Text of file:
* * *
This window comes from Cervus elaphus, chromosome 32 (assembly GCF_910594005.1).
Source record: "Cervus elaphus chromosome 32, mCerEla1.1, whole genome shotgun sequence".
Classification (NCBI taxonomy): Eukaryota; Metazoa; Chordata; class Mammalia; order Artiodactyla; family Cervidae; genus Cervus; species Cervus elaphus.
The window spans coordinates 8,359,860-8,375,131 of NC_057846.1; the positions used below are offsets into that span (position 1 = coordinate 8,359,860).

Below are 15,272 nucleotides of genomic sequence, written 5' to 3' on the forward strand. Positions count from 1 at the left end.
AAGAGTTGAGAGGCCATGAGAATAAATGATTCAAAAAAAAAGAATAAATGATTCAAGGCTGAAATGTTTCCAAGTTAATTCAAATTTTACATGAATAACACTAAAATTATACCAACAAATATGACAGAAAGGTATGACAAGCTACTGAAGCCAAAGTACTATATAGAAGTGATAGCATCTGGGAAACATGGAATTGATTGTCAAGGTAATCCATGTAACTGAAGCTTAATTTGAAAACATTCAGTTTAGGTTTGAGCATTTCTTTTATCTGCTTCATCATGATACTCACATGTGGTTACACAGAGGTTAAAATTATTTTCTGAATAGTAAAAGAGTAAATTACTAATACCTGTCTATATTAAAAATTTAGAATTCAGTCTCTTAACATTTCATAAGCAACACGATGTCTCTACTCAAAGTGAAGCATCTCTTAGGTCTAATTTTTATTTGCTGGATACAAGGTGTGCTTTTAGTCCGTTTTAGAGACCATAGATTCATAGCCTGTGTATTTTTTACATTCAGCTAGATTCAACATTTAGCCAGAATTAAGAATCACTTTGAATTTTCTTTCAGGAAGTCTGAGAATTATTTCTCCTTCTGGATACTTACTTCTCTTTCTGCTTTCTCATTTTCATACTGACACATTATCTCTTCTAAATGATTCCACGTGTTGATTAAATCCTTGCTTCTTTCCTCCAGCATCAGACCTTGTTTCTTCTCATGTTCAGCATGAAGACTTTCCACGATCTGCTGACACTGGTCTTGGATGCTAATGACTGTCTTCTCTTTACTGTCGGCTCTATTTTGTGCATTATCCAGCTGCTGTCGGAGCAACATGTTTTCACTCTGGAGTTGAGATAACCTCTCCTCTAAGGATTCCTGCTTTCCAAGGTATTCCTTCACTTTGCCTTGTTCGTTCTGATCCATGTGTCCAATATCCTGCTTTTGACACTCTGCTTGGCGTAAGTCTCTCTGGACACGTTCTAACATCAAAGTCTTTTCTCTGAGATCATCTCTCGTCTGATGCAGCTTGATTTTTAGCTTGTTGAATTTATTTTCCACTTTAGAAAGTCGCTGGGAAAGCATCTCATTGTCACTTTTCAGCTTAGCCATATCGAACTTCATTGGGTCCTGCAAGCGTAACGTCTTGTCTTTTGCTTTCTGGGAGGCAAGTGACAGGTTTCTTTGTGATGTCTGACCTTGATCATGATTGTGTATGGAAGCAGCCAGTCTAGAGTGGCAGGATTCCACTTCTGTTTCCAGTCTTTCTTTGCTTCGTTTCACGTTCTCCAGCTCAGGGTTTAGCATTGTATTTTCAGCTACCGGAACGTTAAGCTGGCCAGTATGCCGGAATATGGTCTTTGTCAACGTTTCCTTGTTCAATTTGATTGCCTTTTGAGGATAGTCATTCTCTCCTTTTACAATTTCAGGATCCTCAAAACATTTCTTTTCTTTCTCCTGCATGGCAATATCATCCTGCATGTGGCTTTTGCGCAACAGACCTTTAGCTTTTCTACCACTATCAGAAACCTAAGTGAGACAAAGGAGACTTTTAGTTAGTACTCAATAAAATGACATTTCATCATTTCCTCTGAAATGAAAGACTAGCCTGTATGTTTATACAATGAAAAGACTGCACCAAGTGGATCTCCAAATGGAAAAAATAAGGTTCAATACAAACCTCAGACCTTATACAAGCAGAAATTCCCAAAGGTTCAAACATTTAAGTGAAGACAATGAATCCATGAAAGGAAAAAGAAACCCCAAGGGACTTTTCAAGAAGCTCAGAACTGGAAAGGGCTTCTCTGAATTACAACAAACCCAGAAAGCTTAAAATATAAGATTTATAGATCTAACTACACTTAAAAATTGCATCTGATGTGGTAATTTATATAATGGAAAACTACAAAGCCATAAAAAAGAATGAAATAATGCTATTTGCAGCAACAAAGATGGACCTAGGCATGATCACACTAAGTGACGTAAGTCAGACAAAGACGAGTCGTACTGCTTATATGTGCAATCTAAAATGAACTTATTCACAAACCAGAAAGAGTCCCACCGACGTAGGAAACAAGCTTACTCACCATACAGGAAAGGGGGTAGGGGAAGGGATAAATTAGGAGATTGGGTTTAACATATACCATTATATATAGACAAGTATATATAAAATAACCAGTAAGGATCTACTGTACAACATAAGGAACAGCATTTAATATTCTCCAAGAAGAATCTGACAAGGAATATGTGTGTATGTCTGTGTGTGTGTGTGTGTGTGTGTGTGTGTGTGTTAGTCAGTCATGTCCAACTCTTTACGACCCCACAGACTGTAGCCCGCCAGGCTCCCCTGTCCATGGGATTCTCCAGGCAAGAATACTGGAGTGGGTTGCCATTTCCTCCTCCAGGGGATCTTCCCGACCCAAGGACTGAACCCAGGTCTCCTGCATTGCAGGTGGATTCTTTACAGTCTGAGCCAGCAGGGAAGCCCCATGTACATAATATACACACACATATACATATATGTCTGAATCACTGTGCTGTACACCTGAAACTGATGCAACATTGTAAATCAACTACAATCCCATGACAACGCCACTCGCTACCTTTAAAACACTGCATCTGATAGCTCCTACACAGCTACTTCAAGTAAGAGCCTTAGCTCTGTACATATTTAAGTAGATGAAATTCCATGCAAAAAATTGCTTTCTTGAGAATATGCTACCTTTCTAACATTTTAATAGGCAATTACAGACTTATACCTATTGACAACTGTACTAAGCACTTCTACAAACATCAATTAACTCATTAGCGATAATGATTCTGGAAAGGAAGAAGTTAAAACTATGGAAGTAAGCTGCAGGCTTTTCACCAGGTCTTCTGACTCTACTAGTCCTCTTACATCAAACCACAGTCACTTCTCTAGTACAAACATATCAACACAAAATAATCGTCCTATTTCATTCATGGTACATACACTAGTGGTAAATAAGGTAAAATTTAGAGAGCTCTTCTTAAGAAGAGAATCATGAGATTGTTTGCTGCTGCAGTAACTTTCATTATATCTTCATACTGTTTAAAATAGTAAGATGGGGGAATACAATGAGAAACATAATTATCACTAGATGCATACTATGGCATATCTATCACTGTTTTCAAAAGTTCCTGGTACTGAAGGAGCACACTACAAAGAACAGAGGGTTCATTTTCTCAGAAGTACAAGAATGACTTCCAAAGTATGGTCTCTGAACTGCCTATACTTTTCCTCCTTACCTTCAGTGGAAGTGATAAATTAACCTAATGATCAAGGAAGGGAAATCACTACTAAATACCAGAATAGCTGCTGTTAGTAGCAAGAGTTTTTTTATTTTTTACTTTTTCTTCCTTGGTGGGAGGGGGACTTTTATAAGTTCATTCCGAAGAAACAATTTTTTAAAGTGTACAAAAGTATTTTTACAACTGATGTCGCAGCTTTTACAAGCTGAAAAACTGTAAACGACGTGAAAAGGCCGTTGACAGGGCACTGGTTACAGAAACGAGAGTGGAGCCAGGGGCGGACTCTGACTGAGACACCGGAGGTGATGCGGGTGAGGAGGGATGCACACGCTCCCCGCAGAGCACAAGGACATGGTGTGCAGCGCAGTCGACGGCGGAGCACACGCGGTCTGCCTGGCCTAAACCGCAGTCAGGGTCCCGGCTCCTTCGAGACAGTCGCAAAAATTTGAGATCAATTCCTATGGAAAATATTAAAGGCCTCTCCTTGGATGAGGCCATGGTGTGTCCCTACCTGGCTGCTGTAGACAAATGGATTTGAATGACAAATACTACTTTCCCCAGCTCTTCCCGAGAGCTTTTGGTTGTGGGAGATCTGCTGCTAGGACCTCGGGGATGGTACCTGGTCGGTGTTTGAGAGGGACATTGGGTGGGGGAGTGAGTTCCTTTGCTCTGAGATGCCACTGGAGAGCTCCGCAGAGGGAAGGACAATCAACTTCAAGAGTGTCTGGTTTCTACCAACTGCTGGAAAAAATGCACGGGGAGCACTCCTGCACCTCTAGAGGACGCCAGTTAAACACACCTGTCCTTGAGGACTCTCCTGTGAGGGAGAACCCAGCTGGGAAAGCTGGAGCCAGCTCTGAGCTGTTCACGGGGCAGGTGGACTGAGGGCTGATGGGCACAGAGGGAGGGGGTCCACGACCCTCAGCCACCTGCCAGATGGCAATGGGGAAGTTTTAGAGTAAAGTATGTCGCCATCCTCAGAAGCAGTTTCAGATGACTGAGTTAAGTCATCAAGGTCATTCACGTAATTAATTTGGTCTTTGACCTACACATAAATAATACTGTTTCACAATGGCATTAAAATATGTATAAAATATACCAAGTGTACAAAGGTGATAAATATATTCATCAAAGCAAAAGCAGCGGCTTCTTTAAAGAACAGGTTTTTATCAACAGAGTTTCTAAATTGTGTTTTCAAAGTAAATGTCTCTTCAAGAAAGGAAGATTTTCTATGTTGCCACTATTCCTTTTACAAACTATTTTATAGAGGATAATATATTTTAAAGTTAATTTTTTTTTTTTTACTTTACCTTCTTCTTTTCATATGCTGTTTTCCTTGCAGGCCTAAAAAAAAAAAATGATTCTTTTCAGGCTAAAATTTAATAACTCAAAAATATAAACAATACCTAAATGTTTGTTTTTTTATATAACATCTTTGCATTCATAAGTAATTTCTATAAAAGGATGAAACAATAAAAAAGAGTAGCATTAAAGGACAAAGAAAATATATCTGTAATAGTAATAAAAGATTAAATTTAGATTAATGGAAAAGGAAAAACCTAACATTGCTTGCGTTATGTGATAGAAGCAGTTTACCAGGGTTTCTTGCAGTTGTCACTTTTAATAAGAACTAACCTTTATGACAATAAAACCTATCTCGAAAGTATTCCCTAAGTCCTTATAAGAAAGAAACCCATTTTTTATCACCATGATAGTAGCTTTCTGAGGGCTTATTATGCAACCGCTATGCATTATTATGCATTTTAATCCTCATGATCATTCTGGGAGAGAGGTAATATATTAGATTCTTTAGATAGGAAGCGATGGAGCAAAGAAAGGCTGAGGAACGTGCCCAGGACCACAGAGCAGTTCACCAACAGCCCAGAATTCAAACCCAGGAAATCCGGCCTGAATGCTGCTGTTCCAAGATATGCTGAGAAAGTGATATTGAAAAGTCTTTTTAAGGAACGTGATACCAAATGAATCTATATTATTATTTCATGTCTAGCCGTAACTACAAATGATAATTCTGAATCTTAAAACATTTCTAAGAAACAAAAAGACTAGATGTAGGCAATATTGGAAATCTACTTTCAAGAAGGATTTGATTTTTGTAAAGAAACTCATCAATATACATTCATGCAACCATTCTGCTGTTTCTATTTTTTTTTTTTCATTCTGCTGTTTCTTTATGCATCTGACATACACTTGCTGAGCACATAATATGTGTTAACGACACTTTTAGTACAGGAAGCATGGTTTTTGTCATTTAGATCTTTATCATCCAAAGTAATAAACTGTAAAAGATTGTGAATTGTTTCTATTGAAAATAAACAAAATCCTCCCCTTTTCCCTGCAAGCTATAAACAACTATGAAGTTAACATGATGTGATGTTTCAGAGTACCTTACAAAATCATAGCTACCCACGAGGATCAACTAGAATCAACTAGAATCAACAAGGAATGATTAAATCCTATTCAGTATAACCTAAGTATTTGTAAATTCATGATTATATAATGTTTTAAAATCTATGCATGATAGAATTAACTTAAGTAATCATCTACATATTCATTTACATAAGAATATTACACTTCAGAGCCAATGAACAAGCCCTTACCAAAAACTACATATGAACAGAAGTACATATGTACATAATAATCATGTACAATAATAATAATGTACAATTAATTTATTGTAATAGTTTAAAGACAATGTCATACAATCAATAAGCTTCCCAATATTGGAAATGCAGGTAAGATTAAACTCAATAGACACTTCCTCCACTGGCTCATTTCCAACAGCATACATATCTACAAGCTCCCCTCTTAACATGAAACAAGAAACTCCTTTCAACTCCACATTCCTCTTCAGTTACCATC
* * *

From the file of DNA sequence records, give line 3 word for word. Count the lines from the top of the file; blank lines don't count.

Classification (NCBI taxonomy): Eukaryota; Metazoa; Chordata; class Mammalia; order Artiodactyla; family Cervidae; genus Cervus; species Cervus elaphus.